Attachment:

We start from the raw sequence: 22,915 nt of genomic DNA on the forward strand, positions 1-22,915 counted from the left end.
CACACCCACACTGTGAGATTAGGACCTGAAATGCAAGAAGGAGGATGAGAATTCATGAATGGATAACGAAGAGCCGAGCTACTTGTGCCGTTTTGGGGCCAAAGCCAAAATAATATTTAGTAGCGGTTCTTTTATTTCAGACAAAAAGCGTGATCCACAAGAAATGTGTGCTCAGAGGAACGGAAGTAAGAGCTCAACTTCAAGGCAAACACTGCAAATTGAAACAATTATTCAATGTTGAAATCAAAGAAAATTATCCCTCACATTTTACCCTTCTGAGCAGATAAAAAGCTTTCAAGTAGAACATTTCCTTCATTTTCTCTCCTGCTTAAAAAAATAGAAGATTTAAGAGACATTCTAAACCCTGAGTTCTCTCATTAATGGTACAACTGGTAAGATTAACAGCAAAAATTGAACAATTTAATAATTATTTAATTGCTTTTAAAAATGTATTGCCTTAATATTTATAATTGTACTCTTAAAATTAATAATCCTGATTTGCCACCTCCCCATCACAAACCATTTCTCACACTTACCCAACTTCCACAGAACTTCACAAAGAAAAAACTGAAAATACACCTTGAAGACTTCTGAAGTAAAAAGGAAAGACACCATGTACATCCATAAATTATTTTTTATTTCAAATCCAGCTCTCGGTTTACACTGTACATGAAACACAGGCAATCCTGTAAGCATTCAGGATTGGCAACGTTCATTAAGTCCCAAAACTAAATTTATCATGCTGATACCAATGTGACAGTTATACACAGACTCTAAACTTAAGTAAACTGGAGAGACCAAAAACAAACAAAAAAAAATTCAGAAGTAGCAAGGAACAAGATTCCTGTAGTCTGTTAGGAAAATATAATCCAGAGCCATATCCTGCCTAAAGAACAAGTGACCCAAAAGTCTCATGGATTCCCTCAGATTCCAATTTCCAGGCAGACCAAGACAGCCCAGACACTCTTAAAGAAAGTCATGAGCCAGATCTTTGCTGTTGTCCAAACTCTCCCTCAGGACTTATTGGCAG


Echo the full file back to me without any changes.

We start from the raw sequence: 22,915 nt of genomic DNA on the forward strand, positions 1-22,915 counted from the left end.
CACACCCACACTGTGAGATTAGGACCTGAAATGCAAGAAGGAGGATGAGAATTCATGAATGGATAACGAAGAGCCGAGCTACTTGTGCCGTTTTGGGGCCAAAGCCAAAATAATATTTAGTAGCGGTTCTTTTATTTCAGACAAAAAGCGTGATCCACAAGAAATGTGTGCTCAGAGGAACGGAAGTAAGAGCTCAACTTCAAGGCAAACACTGCAAATTGAAACAATTATTCAATGTTGAAATCAAAGAAAATTATCCCTCACATTTTACCCTTCTGAGCAGATAAAAAGCTTTCAAGTAGAACATTTCCTTCATTTTCTCTCCTGCTTAAAAAAATAGAAGATTTAAGAGACATTCTAAACCCTGAGTTCTCTCATTAATGGTACAACTGGTAAGATTAACAGCAAAAATTGAACAATTTAATAATTATTTAATTGCTTTTAAAAATGTATTGCCTTAATATTTATAATTGTACTCTTAAAATTAATAATCCTGATTTGCCACCTCCCCATCACAAACCATTTCTCACACTTACCCAACTTCCACAGAACTTCACAAAGAAAAAACTGAAAATACACCTTGAAGACTTCTGAAGTAAAAAGGAAAGACACCATGTACATCCATAAATTATTTTTTATTTCAAATCCAGCTCTCGGTTTACACTGTACATGAAACACAGGCAATCCTGTAAGCATTCAGGATTGGCAACGTTCATTAAGTCCCAAAACTAAATTTATCATGCTGATACCAATGTGACAGTTATACACAGACTCTAAACTTAAGTAAACTGGAGAGACCAAAAACAAACAAAAAAAAATTCAGAAGTAGCAAGGAACAAGATTCCTGTAGTCTGTTAGGAAAATATAATCCAGAGCCATATCCTGCCTAAAGAACAAGTGACCCAAAAGTCTCATGGATTCCCTCAGATTCCAATTTCCAGGCAGACCAAGACAGCCCAGACACTCTTAAAGAAAGTCATGAGCCAGATCTTTGCTGTTGTCCAAACTCTCCCTCAGGACTTATTGGCAG